FAA Plans To Stop Operating Model Remote Tower

The Saab Remote Tower installation at Leesburg Executive Airport
The Saab Remote Tower installation at Leesburg Executive Airport.
Credit: Saab

Note: This article has been updated with statement by Saab. —Ed.

WASHINGTON—U.S. lawmakers are backing local officials in opposing an FAA decision to stop operating a remote tower system at Leesburg Executive Airport (JYO) in Virginia, a decision the agency attributes to contractor Saab.

The town of Leesburg in a Feb. 28 statement said its airport director was notified by the FAA that the agency plans to end the remote tower program at JYO as of June 14. Under development and certification since 2014, the installation was the first project of the FAA’s Remote Tower Pilot Program and is considered a model of air traffic control technology. The FAA, state agencies and Searidge Technologies have supported a second remote tower project at Northern Colorado Regional Airport in Loveland, Colorado.

Town-owned JYO, located 35 mi. northwest of Washington, is the second busiest general aviation airport in Virginia and serves as a reliever airport for Washington-Dulles International Airport. Since the FAA declared the Saab remote tower system there “operationally viable” in September 2021, contract controllers have managed 174,000 day, night and all-weather takeoffs and landings, the town reports. Since testing began in 2015, air traffic at JYO has grown by 25%, with the addition of a second FBO, a new flight training school and a U.S. Customs facility.

The Saab tower system uses imagery and aircraft sounds captured by fixed video cameras and maneuverable optical and infrared cameras and microphones to present a virtual presentation of the airport surroundings to controllers based in a remote center just outside the airport property. Controllers have voice communications and command of the cameras and a signal light gun to manage air traffic operations, supported by a suite of software tools.

“Leesburg has worked cooperatively with both the FAA and Saab for many years, as our primary focus regarding air traffic control is on safety and ensuring that those services remain at the airport as they do today,” stated JYO Airport Director Scott Coffman. “With more than 75,000 takeoffs and landings each year, we believe air traffic control services are necessary for safe operations and growth at the Leesburg Executive Airport.”

In a statement provided to BCA, the FAA confirmed its plan to cease operating the remote tower in June. 

“The company sponsoring the remote tower technology at Leesburg Executive Airport decided not to continue the systems design approval process,” the agency said. “The remote tower in Leesburg is part of a test program. The FAA cannot allow the use of an unapproved system in the National Airspace System. It creates a safety risk.”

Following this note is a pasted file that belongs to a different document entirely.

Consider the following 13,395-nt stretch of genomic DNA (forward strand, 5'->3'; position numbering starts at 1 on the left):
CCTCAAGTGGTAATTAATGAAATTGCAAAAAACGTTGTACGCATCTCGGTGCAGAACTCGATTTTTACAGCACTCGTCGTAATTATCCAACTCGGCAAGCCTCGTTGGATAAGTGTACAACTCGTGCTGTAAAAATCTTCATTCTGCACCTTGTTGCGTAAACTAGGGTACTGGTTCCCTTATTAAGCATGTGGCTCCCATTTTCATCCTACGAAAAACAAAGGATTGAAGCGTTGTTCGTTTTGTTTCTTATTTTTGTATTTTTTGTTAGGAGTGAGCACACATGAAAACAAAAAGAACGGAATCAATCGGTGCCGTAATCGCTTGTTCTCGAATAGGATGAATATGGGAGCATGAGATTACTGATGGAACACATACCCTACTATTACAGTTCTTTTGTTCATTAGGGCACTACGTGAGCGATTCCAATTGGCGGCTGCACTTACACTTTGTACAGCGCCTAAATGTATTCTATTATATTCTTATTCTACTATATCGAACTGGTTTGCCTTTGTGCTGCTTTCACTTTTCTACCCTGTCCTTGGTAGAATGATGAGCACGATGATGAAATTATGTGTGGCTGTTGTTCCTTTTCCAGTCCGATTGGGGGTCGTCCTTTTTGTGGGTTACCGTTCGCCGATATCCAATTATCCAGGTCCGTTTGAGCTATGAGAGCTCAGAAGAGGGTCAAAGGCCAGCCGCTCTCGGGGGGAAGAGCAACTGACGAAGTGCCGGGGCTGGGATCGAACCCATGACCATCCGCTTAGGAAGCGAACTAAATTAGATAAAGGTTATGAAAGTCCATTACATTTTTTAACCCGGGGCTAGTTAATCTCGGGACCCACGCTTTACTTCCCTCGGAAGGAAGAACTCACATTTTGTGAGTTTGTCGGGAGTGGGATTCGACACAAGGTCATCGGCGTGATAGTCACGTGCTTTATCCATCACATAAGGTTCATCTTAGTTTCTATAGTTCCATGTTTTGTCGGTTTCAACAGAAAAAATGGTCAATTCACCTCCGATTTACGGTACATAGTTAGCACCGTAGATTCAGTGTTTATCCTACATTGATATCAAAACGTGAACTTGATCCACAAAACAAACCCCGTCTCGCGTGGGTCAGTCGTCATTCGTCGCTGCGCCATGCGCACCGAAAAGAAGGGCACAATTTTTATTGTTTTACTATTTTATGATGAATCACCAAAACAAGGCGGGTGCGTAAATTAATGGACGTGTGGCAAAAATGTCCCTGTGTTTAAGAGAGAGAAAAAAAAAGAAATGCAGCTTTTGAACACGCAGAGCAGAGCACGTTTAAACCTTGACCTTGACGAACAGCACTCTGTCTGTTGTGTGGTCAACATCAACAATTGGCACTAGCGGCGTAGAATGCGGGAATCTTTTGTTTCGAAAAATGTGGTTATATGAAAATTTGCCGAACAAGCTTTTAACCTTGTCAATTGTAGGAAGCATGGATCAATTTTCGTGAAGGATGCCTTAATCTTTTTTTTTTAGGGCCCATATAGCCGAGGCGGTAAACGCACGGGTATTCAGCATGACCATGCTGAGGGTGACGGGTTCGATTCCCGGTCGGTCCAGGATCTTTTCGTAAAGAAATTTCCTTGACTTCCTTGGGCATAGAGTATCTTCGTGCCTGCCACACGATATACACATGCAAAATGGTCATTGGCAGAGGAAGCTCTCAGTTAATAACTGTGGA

Beyond the June date, airport operations will continue for GA pilots flying under visual flight rules; the FAA advises pilots flying under instrument flight rules to coordinate their flights with the agency’s Potomac Consolidated Terminal Radar Approach Control (Tracon) facility.

In response to a BCA inquiry, Saab issued the following statement:

“The FAA, Leesburg, and the Commonwealth of Virginia have been working since 2015 to approve the remote tower system at JYO. Since 2018, the tower has been safely operating with FAA approval, and without any errors or outages. In 2021, FAA published a new certification process, and Saab has been working to meet these requirements ever since. Unfortunately, we recently determined there is no reasonable path forward for approval of the JYO system under these new requirements and informed the FAA that Saab can no longer pursue the extended process."

Saab continued: “We urged FAA to allow the JYO tower to continue to operate under the current operational viability decision until alternative air traffic control services can be secured. We hope the agency will strongly consider the tower’s proven safety and reliability record and allow air traffic control services to continue there.”

The Leesburg town government said it is working with U.S. Rep. Jennifer Wexton (D-Virginia) and Virginia Sens. Tim Kaine and Mark Warner, both Democrats, “to ensure that Leesburg Executive Airport remains a towered airport.”

Bill Carey

Based in Washington, D.C., Bill covers business aviation and advanced air mobility for Aviation Week Network. A former newspaper reporter, he has also covered the airline industry, military aviation, commercial space and unmanned aircraft systems. He is the author of 'Enter The Drones, The FAA and UAVs in America,' published in 2016.